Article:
The consumer price index rose to 2.5 percent in June, from 2.1 percent in May and 2.7 percent in June 2019.
STAR/Boy Santos, file
Inflation accelerates to 2.5% in June
Czeriza Valencia (The Philippine Star) - July 8, 2020 - 12:00am

MANILA, Philippines ? Inflation accelerated to 2.5 percent in June after four consecutive months of slowdown, driven by increases in the cost of transportation, particularly tricycles, which hiked fares by more than a hundred percent to recoup losses during the lockdown and cope with limited passenger carrying capacity, according to the Philippine Statistics Authority (PSA).

The consumer price index rose to 2.5 percent in June, from 2.1 percent in May and 2.7 percent in June 2019.

This brings the year-to-date growth in inflation to 2.5 percent, still well-within the government’s outlook of two to four percent for this year.

Acting Socioeconomic Planning Secretary Karl Chua said the “moderate increase in inflation” indicates a recovery in consumer demand alongside the gradual reopening of the economy.

He noted, however, the need to ensure that commodity prices remain stable to preserve the purchasing power of Filipinos, especially those in the bottom income households.

“Although inflation is expected to remain within the target range of two to four percent this year, we need to closely monitor possible upside risks to inflation as select economic activities are now resuming, although at reduced capacities. This is to comply with guidelines and protocols set to contain the spread of COVID-19,” Chua said.

“It is also essential to increase the utilization of high-yielding and early maturing varieties of crops and adopt disaster-resilient farm technologies and practices in order to ensure stable food supply and prices in the months ahead.”

The main source of the uptrend was the return of the transport index to positive growth territory at 2.3 percent in June from a decline of 5.6 percent in May.

This, in turn, was driven by the double-digit hike in tricycle fares during the month as operators jacked up fares to recoup losses during the two-month lockdown and to compensate for the limited number of passengers they can carry because of social distancing measures to limit the spread of COVID-19.

In June, tricycle fares accelerated by 26 percent compared to the 6.6 percent growth in May.

Economic activity gradually resumed with the easing of quarantine measures in June after a severe two-month lockdown, driving food and fuel prices, as well as transport index higher.

According to National Statistician Dennis Mapa, the minimum charge per passenger in tricycles increased by as much as 44 percent in the National Capital Region (NCR) in June.  For example, the minimum charge of around P12 per passenger in May rose to around P17 in June.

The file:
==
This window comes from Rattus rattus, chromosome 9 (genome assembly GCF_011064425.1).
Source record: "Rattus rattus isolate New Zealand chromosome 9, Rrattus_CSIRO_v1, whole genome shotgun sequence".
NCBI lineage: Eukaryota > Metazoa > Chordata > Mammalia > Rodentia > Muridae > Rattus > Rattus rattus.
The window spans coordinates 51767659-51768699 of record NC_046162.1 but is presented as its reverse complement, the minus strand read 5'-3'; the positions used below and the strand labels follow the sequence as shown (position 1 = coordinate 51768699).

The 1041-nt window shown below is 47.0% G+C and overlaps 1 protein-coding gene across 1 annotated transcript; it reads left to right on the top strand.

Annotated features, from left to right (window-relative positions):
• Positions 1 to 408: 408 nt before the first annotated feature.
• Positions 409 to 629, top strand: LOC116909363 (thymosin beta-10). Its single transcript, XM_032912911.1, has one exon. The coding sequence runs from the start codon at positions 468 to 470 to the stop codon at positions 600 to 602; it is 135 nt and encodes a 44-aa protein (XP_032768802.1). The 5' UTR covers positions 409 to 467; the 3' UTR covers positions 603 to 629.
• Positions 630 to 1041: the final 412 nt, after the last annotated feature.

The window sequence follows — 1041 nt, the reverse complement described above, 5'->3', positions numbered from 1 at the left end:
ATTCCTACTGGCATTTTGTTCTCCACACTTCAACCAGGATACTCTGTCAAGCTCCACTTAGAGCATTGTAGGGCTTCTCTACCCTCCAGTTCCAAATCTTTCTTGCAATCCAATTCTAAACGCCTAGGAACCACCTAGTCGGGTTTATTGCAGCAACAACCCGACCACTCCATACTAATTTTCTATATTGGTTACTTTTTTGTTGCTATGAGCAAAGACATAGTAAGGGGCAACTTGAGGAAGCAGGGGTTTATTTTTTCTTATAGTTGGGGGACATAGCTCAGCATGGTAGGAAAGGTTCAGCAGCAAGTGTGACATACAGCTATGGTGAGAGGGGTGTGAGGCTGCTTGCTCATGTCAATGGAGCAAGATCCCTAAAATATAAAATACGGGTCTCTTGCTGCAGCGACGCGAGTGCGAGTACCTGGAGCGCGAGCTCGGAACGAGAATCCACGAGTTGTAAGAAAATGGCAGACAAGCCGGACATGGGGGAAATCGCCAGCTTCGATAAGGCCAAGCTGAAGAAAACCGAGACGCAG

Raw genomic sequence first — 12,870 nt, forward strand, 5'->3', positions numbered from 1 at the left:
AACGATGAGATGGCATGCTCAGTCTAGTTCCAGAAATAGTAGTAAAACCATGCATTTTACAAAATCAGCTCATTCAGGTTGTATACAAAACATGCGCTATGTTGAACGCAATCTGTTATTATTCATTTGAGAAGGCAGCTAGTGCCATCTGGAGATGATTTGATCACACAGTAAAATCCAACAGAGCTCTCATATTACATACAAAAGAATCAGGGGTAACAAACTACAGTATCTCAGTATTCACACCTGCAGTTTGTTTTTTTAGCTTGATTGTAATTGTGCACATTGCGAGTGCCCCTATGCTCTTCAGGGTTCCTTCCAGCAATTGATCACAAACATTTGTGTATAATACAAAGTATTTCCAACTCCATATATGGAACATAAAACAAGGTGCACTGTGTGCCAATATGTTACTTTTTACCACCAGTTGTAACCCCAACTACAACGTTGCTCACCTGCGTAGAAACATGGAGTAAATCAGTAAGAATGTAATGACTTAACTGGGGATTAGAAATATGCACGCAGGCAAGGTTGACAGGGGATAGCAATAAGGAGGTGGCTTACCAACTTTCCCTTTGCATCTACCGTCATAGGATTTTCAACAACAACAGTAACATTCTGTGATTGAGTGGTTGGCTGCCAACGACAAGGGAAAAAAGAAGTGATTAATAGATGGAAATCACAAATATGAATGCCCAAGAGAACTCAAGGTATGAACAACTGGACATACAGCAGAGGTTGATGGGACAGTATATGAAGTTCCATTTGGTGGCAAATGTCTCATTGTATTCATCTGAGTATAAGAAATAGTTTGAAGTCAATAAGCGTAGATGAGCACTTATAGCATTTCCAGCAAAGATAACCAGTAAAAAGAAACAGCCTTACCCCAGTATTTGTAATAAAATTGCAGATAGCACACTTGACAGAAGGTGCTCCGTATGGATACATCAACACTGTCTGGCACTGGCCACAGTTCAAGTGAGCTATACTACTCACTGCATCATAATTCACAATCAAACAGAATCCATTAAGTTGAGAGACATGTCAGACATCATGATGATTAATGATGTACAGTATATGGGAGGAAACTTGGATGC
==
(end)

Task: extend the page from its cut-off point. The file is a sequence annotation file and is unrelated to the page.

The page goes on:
Year-on-year, meanwhile, tricycle fares in June rose by as much as 129.3 percent.

“It is possible that because of social distancing guidelines, they can only accommodate one passenger. This is true not only for NCR but also in other major cities in the regions,” Mapa said.

With limited transportation option especially for low-income workers, tricycles became one of their primary modes of transportation in June when mobility restrictions were loosened.

“Tricycle is the mode of transportation of low-income households and it contributes a significant increase in  the overall transport index,” Mapa said.

A slight uptick was also seen in the index of alcoholic beverages and tobacco at 18.5 percent in June from 18 percent in May because of the increase in the prices of cigarettes, beer and brandy.

Likewise, the growth in the consumer price index of housing, water, electricity, gas and other fuels to 0.4 percent in June from 0.2 percent in May as prices of LPG, kerosene, and fuelwood in increased in June from May.

The heavily-weighted food and non-alcoholic beverages index registered a slower growth of 2.7 percent in June from 2.9 in May as prices of cereals, flour, bread, fish, fruits and vegetables rose slower.

Prices of milk, cheese, and eggs remained stable while prices of rice and sugar remained on the decline.

Faster growth, meanwhile, were seen for the prices of corn, meat, as well as oils and fats.

Mapa said growth in the headline rate in the coming months would be influenced by the further spike in several items in the food basket such as meat, prices of which which grew by 3.4 percent in June from 2.1 percent in May.

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